NASA is going to the sun. On August 11, the Parker Solar Probe will launch from Cape Canaveral and attempt something that no other man-made object has ever attempted; to fly into the sun’s atmosphere. Space.com reported Saturday.
In order to reach the sun, the Parker Solar Probe needs to leave Earth very, very fast. That requires power, and a really big rocket. The Parker will take off on a United Launch Alliance Delta IV Heavy rocket (second only in power to SpaceX’s Falcon Heavy) in order to give it the push it needs to get to our star. After launch, the probe will use Venus’ pull in a gravity assist (scheduled for Oct. 2) to slow down enough to make a careful approach to the sun (scheduled for Nov. 5).
Ever wonder what a spacecraft looks like tucked inside its protective capsule atop a rocket? Behold, @NASASun’s Parker #SolarProbe inside one half of its 62.7-foot tall fairing, ready to launch on Aug. 11 to touch the Sun: https://t.co/t10cYjbGEy pic.twitter.com/6wuMIQ1Qyu
— NASA (@NASA) August 1, 2018
The Parker Solar Probe’s mission is to complete 24 orbits over 7 years. Each orbit will take the spacecraft closer to the sun, until its final close approach in 2025. At that time, the probe will get within 4 million miles of the sun’s surface, flying through the corona. Through the corona!!! And, what’s most spectacular, is that NASA scientists made all of this possible by creating shields for the probe that keep the inner workings a cool 85 degrees Fahrenheit.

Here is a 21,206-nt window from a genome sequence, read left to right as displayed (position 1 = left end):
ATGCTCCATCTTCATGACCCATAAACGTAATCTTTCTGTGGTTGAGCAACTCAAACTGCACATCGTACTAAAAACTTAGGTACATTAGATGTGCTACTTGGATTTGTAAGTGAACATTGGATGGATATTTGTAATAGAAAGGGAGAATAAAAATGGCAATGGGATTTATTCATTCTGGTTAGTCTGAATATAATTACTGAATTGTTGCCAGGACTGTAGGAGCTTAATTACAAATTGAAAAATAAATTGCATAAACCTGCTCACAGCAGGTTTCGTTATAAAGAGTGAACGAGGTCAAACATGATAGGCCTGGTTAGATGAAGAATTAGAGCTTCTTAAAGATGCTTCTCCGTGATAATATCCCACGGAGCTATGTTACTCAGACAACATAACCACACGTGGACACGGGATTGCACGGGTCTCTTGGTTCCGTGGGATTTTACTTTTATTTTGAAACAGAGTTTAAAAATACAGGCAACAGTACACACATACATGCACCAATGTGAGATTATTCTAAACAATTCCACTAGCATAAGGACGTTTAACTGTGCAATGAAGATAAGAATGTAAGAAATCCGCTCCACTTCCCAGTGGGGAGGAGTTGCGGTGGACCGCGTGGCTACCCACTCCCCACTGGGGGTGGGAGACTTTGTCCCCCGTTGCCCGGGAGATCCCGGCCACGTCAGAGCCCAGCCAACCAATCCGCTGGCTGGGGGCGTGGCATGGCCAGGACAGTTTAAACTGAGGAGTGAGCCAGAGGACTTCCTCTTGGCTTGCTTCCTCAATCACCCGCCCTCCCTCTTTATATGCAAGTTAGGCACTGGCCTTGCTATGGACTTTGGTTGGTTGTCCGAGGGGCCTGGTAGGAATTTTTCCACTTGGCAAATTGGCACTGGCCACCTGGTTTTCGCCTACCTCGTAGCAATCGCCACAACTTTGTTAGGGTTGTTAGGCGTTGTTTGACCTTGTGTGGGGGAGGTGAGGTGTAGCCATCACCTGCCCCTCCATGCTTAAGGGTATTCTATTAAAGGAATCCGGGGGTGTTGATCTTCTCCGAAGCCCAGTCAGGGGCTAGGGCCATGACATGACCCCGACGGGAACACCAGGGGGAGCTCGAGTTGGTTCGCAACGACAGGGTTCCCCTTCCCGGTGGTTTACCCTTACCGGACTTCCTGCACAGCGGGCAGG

One question we hope to answer with this mission is: Why is the Sun’s atmosphere — the corona — hundreds of times hotter than the blazing surface below? https://t.co/oeORHuu1C3 pic.twitter.com/aAwpfnBY1z
— NASA Sun & Space (@NASASun) August 5, 2018
Why are we doing this? Well, there are three main reasons. NASA scientists want to know why the sun’s atmosphere gets hotter farther away from its surface, how the solar winds of charged particles streaming out into space are started, and what causes coronal mass ejections. And, to know all of the answers to these questions is to presumably know more about not only our sun, but other stars as well.
You can watch the launch of the Parker Solar Probe live on NASA TV starting at 3:45 a.m. EDT on August 11th!
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